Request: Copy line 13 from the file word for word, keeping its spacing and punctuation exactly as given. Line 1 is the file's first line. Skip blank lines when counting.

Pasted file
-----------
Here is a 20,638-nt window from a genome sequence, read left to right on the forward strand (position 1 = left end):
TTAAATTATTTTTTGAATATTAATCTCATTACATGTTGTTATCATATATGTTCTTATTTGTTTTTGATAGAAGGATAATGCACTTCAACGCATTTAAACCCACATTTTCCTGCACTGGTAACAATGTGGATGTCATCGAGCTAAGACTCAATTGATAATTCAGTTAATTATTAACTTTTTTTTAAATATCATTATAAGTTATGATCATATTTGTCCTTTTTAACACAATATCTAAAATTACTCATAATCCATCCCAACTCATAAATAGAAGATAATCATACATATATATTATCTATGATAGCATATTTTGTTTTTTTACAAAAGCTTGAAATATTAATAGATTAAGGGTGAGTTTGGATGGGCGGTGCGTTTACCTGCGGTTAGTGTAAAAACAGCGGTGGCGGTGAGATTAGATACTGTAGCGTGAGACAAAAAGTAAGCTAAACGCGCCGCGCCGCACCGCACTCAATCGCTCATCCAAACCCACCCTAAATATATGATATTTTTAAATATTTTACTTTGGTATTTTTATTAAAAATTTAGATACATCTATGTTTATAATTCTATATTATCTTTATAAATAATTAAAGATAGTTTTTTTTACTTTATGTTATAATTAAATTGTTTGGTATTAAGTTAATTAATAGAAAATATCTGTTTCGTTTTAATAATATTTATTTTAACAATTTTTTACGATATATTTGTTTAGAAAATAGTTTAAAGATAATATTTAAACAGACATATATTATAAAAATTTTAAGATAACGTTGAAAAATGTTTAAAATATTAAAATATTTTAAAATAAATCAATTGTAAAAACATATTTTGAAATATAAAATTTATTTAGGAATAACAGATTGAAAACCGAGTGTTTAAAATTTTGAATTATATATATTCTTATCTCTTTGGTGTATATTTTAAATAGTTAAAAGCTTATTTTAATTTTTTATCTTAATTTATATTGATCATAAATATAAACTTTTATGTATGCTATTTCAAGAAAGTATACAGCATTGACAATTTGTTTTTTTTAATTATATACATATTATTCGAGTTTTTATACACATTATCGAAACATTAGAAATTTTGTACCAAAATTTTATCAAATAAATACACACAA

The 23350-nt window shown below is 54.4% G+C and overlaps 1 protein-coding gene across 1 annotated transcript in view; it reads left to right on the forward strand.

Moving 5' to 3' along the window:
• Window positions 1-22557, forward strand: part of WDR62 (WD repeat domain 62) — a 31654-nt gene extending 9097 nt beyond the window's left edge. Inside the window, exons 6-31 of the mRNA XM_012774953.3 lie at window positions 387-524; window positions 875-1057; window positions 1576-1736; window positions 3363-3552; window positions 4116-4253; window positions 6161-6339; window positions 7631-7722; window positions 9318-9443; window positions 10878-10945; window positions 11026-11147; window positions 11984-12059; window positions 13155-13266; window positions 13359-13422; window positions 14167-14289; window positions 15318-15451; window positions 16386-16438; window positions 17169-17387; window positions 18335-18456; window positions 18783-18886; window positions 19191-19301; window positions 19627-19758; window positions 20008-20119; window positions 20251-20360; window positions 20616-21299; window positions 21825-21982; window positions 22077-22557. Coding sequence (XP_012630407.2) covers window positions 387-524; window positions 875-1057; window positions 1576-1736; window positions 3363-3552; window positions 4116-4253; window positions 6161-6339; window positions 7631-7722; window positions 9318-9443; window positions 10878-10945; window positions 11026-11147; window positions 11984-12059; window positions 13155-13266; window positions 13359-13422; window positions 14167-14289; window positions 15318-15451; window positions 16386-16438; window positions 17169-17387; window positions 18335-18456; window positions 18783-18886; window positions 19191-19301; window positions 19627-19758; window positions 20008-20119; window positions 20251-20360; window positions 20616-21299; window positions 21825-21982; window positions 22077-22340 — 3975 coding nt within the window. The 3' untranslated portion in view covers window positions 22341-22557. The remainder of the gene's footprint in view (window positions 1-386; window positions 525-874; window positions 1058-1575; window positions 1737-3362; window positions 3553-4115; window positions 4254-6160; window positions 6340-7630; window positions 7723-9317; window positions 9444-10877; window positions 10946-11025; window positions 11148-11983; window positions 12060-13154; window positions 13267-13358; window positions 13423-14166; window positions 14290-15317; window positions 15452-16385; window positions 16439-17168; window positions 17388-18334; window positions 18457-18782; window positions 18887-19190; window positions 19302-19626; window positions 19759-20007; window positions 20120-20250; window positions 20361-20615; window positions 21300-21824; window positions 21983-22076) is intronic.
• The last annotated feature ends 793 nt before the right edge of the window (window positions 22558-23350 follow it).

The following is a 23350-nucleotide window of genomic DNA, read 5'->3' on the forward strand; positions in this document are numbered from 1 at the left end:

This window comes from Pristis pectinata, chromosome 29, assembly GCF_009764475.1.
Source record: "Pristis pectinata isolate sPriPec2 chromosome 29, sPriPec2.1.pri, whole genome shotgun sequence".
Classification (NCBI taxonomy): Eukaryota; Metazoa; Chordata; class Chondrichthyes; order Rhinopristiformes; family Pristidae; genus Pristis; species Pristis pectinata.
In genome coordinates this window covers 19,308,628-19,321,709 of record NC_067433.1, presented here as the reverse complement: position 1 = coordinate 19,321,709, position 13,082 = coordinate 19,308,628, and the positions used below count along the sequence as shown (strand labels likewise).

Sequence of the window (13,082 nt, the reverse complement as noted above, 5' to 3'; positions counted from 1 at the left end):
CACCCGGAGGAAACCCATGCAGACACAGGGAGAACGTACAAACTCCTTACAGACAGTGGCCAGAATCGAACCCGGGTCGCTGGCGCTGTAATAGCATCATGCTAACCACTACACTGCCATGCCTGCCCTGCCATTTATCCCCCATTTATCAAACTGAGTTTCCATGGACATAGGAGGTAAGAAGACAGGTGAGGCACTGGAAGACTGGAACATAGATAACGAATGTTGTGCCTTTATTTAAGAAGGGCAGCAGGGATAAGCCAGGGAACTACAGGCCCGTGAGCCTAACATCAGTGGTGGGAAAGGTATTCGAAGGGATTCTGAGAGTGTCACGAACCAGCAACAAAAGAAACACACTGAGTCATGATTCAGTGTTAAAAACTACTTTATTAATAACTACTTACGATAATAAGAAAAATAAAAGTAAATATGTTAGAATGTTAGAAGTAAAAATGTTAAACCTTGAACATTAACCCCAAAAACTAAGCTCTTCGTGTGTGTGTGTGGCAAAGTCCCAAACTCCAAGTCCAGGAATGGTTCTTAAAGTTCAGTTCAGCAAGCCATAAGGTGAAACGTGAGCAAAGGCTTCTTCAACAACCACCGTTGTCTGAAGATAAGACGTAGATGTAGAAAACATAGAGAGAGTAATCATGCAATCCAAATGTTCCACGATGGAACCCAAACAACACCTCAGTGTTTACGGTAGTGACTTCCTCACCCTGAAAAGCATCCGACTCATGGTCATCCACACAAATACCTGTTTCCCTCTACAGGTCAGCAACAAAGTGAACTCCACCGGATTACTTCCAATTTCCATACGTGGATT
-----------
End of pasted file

CACCCGGAGGAAACCCATGCAGACACAGGGAGAACGTACAAACTCCTTACAGACAGTGGCCAGAATCGAACCCGGGTCGCTGGCGCTGTAATAGCATCATGCTAACCACTACACTGCCATGCCTGCCCTGCCATTTATCCCCCATTTATCAAACTGAGTTTCCATGGACATAGGAGGTAAGAAGACAGGTGAGGCACTGGAAGACTGGAACATAGATAACGAATGTTGTGCCTTTATTTAAGAAGGGCAGCAGGGATAAGCCAGGGAACTACAGGCCCGTGAGCCTAACATCAGTGGTGGGAAAGGTATTCGAAGGGATTCTGAGAGTGTCACGAACCAGCAACAAAAGAAACACACTGAGTCATGATTCAGTGTTAAAAACTACTTTATTAATAACTACTTACGATAATAAGAAAAATAAAAGTAAATATGTTAGAATGTTAGAAGTAAAAATGTTAAACCTTGAACATTAACCCCAAAAACTAAGCTCTTCGTGTGTGTGTGTGGCAAAGTCCCAAACTCCAAGTCCAGGAATGGTTCTTAAAGTTCAGTTCAGCAAGCCATAAGGTGAAACGTGAGCAAAGGCTTCTTCAACAACCACCGTTGTCTGAAGATAAGACGTAGATGTAGAAAACATAGAGAGAGTAATCATGCAATCCAAATGTTCCACGATGGAACCCAAACAACACCTCAGTGTTTACGGTAGTGACTTCCTCACCCTGAAAAGCATCCGACTCATGGTCATCCACACAAATACCTGTTTCCCTCTACAGGTCAGCAACAAAGTGAACTCCACCGGATTACTTCCAATTTCCATACGTGGATT